THUNDER BAY – Reports that newstand sales of magazines in the United States fell over the past ten years by 47.5% should not come as a massive shock. Society is making the move away from paper, both newsprint and fine paper, as their primary source for information. We are, collectively shifting toward electronic means of getting information. From Facebook, Twitter, to online news, the Internet and new technology is replacing older technology.
For Thunder Bay, and Northwestern Ontario, the reality can be seen in the number of paper mills in our region having fallen over the past decade.
They could have been seen in the rheams of top quality paper that couldn’t find purchasers from both Thunder Bay Fine Papers and Superior Fine Papers.
The message is one that should be received loud and clear across our region. While it is easy to blame sky-high rates for electricity, the truth of the matter is consumers are making the choice to shift from paper, and therefore there is less demand for paper. Mills have closed across North America in many areas with lower electricity prices than Ontario.
As an ardent newspaper and magazine reader in the past, today, like many others, I get my news online more than anywhere else. Second for news would be television news networks. Personally, I can’t remember the last time I purchased a magazine. Its likely been about five years. How about you? When is the last time you bought a magazine?
So what? What are the solutions to the challenges facing our region, and facing Thunder Bay?
The solution will, I suggest, be found in our region’s high schools, at Confederation College, and at Lakehead University.
The real challenge for Northwestern Ontario is to be making sure that our young people – all our young people – are getting the education they will need to prepare them for the future. It means science, math, and computers are going to be increasingly important. It means we have to adopt new ideas and policies that will not leave students behind and unprepared for the future.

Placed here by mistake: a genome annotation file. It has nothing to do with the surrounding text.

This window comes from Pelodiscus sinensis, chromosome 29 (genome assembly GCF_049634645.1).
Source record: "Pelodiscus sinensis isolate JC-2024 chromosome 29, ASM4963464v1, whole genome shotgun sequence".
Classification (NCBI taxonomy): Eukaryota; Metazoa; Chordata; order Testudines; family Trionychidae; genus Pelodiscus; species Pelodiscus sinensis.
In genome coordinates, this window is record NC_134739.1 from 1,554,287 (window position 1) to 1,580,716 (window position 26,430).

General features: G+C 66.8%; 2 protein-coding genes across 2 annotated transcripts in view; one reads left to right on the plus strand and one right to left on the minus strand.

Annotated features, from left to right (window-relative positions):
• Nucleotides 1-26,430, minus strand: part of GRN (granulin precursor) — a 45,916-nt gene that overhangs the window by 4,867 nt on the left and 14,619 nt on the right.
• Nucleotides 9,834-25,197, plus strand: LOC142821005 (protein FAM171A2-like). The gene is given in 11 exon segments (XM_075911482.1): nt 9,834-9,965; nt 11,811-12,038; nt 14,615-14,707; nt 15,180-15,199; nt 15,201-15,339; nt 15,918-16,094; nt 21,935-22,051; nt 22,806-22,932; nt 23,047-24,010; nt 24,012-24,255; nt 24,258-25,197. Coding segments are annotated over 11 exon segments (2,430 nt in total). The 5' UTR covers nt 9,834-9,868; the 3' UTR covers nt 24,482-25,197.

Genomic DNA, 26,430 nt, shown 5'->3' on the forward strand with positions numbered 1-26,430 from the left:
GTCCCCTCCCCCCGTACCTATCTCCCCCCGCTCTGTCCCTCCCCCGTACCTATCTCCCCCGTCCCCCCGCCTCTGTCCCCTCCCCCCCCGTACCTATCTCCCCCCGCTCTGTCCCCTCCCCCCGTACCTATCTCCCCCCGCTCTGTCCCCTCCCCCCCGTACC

Think of it as our real and greatest challenge.
It is also likely the long-term solution for many of the problems facing our community. People who have degrees tend to get jobs. They tend to ignore drugs and alcohol. They tend to be active and positive members of society.
Right now, we are looking to solve problems with committees, commissions, and studies. The solutions will be found when we start realizing our future lies in innovation, creativity, engagement and most importantly; Education.
Over the past century, Canada has been the “hewers of wood and drawers of water”. We have taken our mineral, and forestry bounty to make Canada wealthy.
In the future perhaps it will be innovation and technology that make the people in our region wealthy. That one factor, the attitudes of leaders and people in our region will have more impact on our future than anything else. Come on now, you must be asking yourself, how can attitudes be more powerful than the hundreds of millions of dollars of economic potential in the Ring of Fire?
Its easy. Long after the minerals are mined what will be left? Our attitudes and our people. For our real long-term success Northwestern Ontario has to embrace a positive attitude of change and innovation.
But all of that takes a dedication to education bigger than ever before.